The next part of the bike was what the experienced folks call "rollers". I call them Mount Everest and Mount McKinley. I pedaled fast and furious and in my hardest gear down the hills to build up as much momentum on the uphill side. There was a point on each mountain (I know they were really only hills) where I was in the lowest gear and I was barely upright. I just kept chanting in time with the bike strokes, "I can do all things through Christ who strengthens me." That would get me up the hill and when it was time to get into the big gears and go as fast as I could downhill. I did pass a couple of people early on the bike, but they passed me at the end. Twelve miles seemed like such a long ride - especially after a three mile walk/jog.

I get back to the transition area and manage to unclip my bike shoes from the pedals and NOT fall off the bike. I park my bike back at my area and start stripping off shoes, socks, helmet, race belt, my modesty skirt and extra shirt so I am truly just in my two piece triathlon suit. I grab my goggles and swim cap and head toward the pool. I have no idea where the pool is, but the nice lady told me where to go. I am almost the last one in so people are already headed home and putting their stuff away, but there is a  still great crowd cheering for me, the late Patricia Miller.

Into the pool! My first thought is, "I am cool." My second is, "I am going to drown." I can barely move. I try every stroke known to man and I am barely moving. I keep thinking that it is only eight laps, so I finally got into a rhythm and staggered to the edge of the pool, climbed the ladder, and then across the timing mat. There was still at least one person in the pool as I went back out to the transition area. The announcer once again cheered me on and the crowd was very nice.

As I packed up and walked my gear back to the car, sipping an AchievONE, I began to cry. I would never have imagined this could be done, by me, and now it happened. I am a triathlete now. There is no going back. Not only am I a triathlete, I am going to do more triathlons. I think this is going to be a new way of life. I am 50 years old in triathlon years, I've lost 230 pounds, and I think I am an athlete - even if I weigh 175. This is an amazing, awesome, experience. I wanted a shower, but no way to do that so I drove to Walmart in Edgewood and took in a change of clothes and some stuff to change in the bathroom. I washed my face, applied lipstick and mascara, deodorant, and put some hair gel in my hair. I squatted on the floor to try to dry my hair because even a triathlete has to have mascara, lipstick and fluffy hair! I am not sure what the other bathroom patrons thought, but I was running on endorphins and I was FINE. You asked for pictures, so I made the clerk at the Motel 6 take my picture before the triathlon.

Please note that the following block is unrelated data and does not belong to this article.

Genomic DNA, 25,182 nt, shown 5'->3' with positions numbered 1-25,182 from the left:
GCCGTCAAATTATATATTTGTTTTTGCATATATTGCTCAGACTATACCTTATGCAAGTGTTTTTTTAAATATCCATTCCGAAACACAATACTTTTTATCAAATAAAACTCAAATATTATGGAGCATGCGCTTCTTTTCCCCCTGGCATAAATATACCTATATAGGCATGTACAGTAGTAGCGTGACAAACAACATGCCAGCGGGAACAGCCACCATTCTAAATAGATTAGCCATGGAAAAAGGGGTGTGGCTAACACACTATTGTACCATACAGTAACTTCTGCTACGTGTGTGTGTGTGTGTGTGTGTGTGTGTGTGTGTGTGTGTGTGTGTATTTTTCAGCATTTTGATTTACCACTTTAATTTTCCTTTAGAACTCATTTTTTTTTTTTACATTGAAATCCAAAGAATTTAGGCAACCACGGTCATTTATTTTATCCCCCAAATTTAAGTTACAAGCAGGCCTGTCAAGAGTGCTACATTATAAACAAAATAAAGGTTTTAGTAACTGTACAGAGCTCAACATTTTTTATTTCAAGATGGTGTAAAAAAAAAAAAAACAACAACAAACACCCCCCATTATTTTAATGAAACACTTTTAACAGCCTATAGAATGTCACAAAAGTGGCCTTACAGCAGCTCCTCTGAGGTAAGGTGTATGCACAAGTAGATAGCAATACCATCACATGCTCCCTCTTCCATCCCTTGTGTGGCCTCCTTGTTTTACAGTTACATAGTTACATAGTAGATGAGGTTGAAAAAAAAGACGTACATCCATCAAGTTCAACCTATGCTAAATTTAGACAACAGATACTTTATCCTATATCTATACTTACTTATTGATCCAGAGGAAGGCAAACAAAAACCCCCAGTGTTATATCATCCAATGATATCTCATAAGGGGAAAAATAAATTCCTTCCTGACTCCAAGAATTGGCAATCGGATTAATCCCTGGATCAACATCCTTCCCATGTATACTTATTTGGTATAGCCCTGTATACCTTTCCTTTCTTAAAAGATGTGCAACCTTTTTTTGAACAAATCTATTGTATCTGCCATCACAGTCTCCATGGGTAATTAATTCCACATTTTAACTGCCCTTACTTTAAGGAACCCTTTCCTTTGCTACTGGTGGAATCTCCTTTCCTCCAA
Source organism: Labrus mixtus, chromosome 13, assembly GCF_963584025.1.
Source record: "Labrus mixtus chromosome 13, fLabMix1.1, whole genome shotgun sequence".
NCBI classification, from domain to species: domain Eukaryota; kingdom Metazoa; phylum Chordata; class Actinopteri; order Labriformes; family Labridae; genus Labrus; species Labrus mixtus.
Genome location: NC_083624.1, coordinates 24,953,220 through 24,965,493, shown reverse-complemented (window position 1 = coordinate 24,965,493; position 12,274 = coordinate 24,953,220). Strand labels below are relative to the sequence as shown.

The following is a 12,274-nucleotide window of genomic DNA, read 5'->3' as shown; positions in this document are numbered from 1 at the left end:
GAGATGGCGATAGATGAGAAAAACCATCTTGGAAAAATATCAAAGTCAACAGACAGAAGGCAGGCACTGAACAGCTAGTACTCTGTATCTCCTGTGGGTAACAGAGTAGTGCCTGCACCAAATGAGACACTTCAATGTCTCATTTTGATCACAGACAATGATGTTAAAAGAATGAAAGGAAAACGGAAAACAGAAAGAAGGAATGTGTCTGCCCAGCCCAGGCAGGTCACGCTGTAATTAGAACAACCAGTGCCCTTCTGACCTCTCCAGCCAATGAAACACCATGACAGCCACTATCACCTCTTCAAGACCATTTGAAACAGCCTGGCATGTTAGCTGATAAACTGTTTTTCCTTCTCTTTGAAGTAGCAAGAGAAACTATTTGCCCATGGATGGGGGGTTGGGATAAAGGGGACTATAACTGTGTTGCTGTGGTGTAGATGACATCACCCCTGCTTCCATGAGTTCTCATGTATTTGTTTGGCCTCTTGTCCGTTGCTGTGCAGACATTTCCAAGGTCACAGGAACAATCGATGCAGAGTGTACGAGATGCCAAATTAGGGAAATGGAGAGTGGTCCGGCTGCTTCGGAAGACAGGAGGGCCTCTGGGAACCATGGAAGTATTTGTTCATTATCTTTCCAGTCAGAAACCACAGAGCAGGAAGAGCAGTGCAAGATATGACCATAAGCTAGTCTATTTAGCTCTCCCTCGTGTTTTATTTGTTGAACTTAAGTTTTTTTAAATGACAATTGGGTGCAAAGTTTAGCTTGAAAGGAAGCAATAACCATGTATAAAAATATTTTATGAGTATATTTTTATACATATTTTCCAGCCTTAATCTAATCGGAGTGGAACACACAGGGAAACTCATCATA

Over the rest of 2009, I completed five triathlons, ultimately setting my personal best for the season by being 3rd from the last finisher at the Patriot Tri in Rio Rancho.  During the winter months, I continued to train, and recruited school staff and community members into a “fitness posse” that meets weekdays at 5:30 AM to run, walk, and lift weights.  This summer the school principals, Doreen Winn and Scott McMath, and I organized and hosted the inaugural Billy the Kid Triathlon held at Sumner Lake State Park.   A third of the racers were first time triathlon participants.
Friends from Las Cruces, Albuquerque, and now Fort Sumner are doing triathlons because they believe my message that ANYONE can do a triathlon.  I frequently tell people, “If I can do it, I know you can, and I will show you how.”  I share my passion for lifelong fitness with others in a way that makes joining in fun because I know the pain and difficulty of living in a body that weighed 405 pounds, and I rejoice daily in my new ability to be an athlete.

So far this year I’ve participated in five triathlons and I have five more scheduled, as well as a half marathon and a duathlon.  One thing that makes me smile broadly is that so far this season I’ve not been last in any triathlon and my time in each race has been better than the last.  My mid-range goal is to do a half Ironman (1.2 mile swim, 56 mile bike, 13.1 mile run) within the next two years and a full Ironman distance race (2.4 mile swim, 112 mile bike, 26.2 mile run) within five years.  When I finish my Ironman distance race, I plan on getting an Ironman tattoo!

You can read more about my triathlon experiences in the notes section of my Facebook page at http://www.facebook.com/patricia.d.miller .
Patricia D. Miller, NBCT 


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date: September 16, 2010